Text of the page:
U.S. public education seems to us an enormous and enormously corrupt scandal suppressed under political power plus public hypocrisy. If the feminists drove a Devil’s bargain trading off the value of human life for sexual license, the public bargain over compulsory education is no better and may well be worse, given the numbers of children affected.
It seems telling that both Democrats and Republicans admit the inability of public schools to educate Americans. Math, science and reading scores from the U.S. were once at the top of international rankings, but are now in 28th place. In our state (New Mexico) a scandalously low high school graduation rate was “cured” by reducing the graduation requirements not long ago. A new teacher evaluation program using student test results to evaluate their teachers produced so many low rated teachers that the teachers’ union demanded that it be scrapped, which is now happening. These should be scandal enough.
But there is more: While publicly admitting the inadequacy, neither political party has lifted a finger to address the problem; substituting funding increases instead. Those please the unions. Real teacher evaluation using real results, does not. That is corruption on a massive scale, at the expense of the kids. And of the resulting ill-served economy. It is not only schools and unions and politicians that are corrupt; the worst corruption is in the public acceptance of the conditions.
Within these blatant, lip-served but really ignored conditions, there are darker things lurking. Last year, the Los Angeles Unified School District settled a single elementary teacher’s sexual misconduct at one elementary school for some $140 M. Teacher/student sex problems seem much more common than their presence in the news suggests. Administrators, unions and politicians are better off if such things aren’t advertised. Nevertheless, human nature assures that they exist. If the full truth were published, it seems likely that the recent brouhaha over pedophile priests would look tiny.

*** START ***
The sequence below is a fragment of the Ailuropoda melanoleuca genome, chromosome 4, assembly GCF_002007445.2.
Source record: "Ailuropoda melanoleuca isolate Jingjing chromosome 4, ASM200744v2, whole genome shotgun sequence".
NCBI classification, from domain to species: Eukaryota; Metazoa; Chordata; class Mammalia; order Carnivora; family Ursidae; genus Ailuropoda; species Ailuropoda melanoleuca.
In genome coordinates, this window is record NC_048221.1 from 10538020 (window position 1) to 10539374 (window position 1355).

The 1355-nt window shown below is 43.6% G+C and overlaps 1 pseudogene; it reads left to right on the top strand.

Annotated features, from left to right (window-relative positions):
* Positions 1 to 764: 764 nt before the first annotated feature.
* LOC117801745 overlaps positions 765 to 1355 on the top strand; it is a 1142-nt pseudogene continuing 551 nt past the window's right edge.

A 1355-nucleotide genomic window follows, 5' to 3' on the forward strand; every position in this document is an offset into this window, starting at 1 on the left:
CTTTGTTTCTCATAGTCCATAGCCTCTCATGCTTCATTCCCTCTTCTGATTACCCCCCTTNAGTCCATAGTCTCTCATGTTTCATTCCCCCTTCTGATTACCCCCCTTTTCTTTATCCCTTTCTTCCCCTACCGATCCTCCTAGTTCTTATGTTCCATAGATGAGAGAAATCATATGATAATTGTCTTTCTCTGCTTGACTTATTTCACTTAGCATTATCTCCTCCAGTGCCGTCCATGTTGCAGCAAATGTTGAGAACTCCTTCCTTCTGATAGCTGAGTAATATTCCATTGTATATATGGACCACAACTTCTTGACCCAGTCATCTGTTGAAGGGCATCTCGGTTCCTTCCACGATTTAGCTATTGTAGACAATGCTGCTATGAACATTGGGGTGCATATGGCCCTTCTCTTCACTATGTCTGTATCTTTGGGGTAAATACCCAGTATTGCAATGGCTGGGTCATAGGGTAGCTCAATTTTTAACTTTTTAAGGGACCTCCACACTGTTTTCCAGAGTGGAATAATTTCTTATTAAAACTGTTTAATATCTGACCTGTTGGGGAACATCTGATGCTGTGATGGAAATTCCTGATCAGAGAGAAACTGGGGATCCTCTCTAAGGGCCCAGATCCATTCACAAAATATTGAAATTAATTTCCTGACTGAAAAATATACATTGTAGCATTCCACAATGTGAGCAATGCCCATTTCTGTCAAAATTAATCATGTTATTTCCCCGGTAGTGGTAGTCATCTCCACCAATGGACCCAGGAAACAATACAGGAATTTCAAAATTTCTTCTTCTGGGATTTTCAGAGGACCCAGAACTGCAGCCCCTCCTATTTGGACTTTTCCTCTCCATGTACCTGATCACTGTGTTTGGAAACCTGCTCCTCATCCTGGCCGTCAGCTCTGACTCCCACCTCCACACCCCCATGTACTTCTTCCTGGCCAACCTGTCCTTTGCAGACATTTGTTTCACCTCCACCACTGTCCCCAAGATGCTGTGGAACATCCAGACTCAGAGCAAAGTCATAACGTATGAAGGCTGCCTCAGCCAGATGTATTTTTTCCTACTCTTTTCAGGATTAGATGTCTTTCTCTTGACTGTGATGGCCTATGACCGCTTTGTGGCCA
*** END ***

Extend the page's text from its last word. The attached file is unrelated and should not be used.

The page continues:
Another, smaller but curious situation bemuses us too. A 12 year old middle school student of our acquaintance displayed a medical problem that turned out to be a result of her absolute refusal to use her public school’s restrooms. Asked why she refuse their use, she declined to explain, other than a vague statement about “bad things” that occurred in them. Inquiry disclosed that numbers of the students shared her aversion, though the administration claimed ignorance of any such situation. Perhaps our suspicion that here rests another untold public school scandal is only paranoia, but we would like to know. The student’s medical problem is real enough.
However, given our unwillingness to deal with total education failure, hidden sexual predation and now this restroom mystery, we can hardly expect to reverse the general, observable decline in the productivity and therefore, the wealth of the once Golden City On the Hill …A society’s future is no better than its schools, after all.